ROSELAND, NJ--(Marketwired - Jul 20, 2016) - According to the ADP Workforce Vitality Report, the labor market maintained its trend of growth in wages in the second quarter of 2016. The U.S. labor market continued to improve in the second quarter of 2016, but is less buoyant than it was the end of 2015. Gains in the second quarter were driven by growth in hours worked and employment.
Tracking the same set of full-time workers leads to a truer picture of wage growth among those who are consistently employed. Full-time job switchers fared better than job holders. Their wage growth rate slowed slightly, whereas holders' growth rate slowed by more than a percentage point from the previous quarter on a yearly basis. Wage growth on a year-ago basis was moderate largely because of an unfavorable year-ago comparison.
"The positive trend in wage growth over the past few quarters suggests that wages may finally reflect the tightening labor market," said Ahu Yildirmaz, vice president and head of the ADP Research Institute®. "Employers are continuing to provide raises to their workers for retention."
Wage growth for full-time workers varied across industries during the past four quarters. Wage growth slowed in every industry but remained strong in most, with the exception of natural resources and mining. The information industry continues to lead the way in terms of wage growth at 6.5%. This industry is made up of many highly paid, well-educated workers who are valued and in short supply. Indeed, among all industries wages are highest in information. Among full-time switchers, workers switching from leisure/hospitality and trade gained the most. This is not surprising, as there are more low paying jobs in these industries and even little increase in wages would translate to a considerable growth because of their lower wage base.
Job switchers who move from a part-time to a full-time job garner a negative hourly wage growth. This is more or less true across all industries. This suggests the availability of benefits and more hours lead to increased take home pay and the stability of a more permanent job weighs more heavily than the hourly wage alone.
TABLE 1: Q2 2016 Wage Growth by Industry
|YOY Wage Growth
||Part-Time to Full-Time Switchers
|Resources and Mining
|Finance and Real Estate
|Professional and Business Services
|Leisure and Hospitality
|Education and Health Services
|Trade, Transportation, and Utilities
Workforce dynamics vary considerably across regions as well. The region that remains the strongest is the West, which despite exposure to commodities and the high dollar, benefits from strong demographics, booming tech, tourism and international trade, and a recovering housing market. The West leads other regions in terms of wage growth of holders, though growth has slowed in this region as well as in all others. Employment growth has seen a similar slowdown and during the past year, employment in the West and South grew by 2.5% and 2.3% respectively. These are far above the Northeast with 1.6% growth and the Midwest with growth of just 1.4%.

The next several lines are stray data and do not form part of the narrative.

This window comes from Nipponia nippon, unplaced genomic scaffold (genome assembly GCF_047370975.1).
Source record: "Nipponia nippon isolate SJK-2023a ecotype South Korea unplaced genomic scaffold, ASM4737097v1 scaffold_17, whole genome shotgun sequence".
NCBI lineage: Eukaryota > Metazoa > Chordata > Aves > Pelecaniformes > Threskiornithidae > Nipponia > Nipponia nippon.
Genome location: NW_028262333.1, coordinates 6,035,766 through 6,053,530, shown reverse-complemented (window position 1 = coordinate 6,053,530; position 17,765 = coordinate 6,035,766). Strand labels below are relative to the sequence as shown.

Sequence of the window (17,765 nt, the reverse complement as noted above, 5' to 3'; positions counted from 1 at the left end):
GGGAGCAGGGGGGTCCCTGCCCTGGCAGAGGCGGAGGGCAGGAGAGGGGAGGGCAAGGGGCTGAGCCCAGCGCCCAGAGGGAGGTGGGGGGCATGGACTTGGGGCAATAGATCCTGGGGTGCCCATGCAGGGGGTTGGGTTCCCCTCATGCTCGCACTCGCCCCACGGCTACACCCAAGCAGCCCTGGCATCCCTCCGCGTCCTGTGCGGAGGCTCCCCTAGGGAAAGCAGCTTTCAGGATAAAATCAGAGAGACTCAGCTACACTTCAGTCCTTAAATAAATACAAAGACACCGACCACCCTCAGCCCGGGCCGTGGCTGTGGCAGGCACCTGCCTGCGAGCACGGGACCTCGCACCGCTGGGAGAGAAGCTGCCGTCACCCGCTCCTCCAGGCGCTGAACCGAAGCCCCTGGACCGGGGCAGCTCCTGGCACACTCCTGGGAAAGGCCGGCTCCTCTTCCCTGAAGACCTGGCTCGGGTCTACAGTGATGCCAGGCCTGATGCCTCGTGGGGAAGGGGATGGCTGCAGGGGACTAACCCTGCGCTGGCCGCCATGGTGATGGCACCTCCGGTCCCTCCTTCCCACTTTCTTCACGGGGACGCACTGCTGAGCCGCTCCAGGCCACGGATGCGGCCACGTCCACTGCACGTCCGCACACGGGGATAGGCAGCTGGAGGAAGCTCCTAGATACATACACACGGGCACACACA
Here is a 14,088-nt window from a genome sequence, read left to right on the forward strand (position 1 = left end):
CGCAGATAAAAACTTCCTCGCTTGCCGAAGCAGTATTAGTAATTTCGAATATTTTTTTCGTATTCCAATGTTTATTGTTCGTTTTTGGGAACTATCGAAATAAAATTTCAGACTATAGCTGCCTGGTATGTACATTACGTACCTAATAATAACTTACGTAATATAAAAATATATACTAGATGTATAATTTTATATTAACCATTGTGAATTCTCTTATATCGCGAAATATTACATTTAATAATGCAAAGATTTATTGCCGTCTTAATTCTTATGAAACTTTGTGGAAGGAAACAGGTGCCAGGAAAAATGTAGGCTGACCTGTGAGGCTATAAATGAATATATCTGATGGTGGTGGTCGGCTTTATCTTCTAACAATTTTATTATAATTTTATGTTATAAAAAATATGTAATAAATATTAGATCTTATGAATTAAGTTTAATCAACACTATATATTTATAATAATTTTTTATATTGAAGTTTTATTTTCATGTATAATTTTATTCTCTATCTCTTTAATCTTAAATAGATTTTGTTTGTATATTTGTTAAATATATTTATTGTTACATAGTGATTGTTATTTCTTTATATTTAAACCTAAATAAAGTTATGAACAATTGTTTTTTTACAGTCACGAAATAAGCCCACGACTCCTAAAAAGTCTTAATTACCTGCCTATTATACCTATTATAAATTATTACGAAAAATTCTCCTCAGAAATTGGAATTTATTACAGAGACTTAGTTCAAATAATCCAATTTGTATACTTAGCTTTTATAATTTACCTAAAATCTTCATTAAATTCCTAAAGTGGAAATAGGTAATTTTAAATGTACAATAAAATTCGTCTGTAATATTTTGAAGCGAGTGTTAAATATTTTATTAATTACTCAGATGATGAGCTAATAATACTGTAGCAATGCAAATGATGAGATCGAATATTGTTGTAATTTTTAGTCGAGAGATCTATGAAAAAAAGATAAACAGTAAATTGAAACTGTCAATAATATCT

TABLE 2: Q2 2016 Growth by Region
||Wages, holders, individual
Wage growth for job holders is strongest for those with three to five years on the jobs: during the past year it increased by a respectable 4.2%. Those with two years or less earned 3.8% more during the four quarters ending in the second quarter. Those with five to nine years saw a modest increase of 3.4%, while growth slowed measurably, to 2.2%, for those with more than 10 years tenure.
TABLE 3: Year over Year Wage Growth by Tenure
||2 or less
||3 to 5
||5 to 9
||More than 10
To summarize, wage trends across dimensions, the best wage growth is in the West, in the information industry, among women, younger workers, those with moderate job tenure and those employed at the medium-sized companies. These winners remain consistent from quarter to quarter. Across dimensions wages continue to grow although generally at lower rates. The one exception is the industry category, where wage growth in natural resources and mining turned negative over the year as the industry has struggled with low commodity prices, particularly oil prices.
TABLE 4: Who fared the Best by Mid Year: Wage Growth for Job Holders
||24 and younger
||3 to 5 years
||50 to 499
The 3rd Quarter 2016 ADP Workforce Vitality Report will be released on Wednesday October 19, 2016.
About the ADP Workforce Vitality Report
The ADP Workforce Vitality Report was developed by the ADP Research Institute in collaboration with Moody's Analytics. It is an unprecedented, in-depth quarterly analysis of the vitality of the U.S. labor market based on actual data that identifies labor market trends and dynamics across multiple dimensions. These dimensions include employment growth, job turnover, wage growth and hours worked. In addition to the macro data presented in the report, there are also segment-specific findings by industry, state, gender, age, experience, and pay level. For more information about the report, please visit http://workforcereport.adp.com/.
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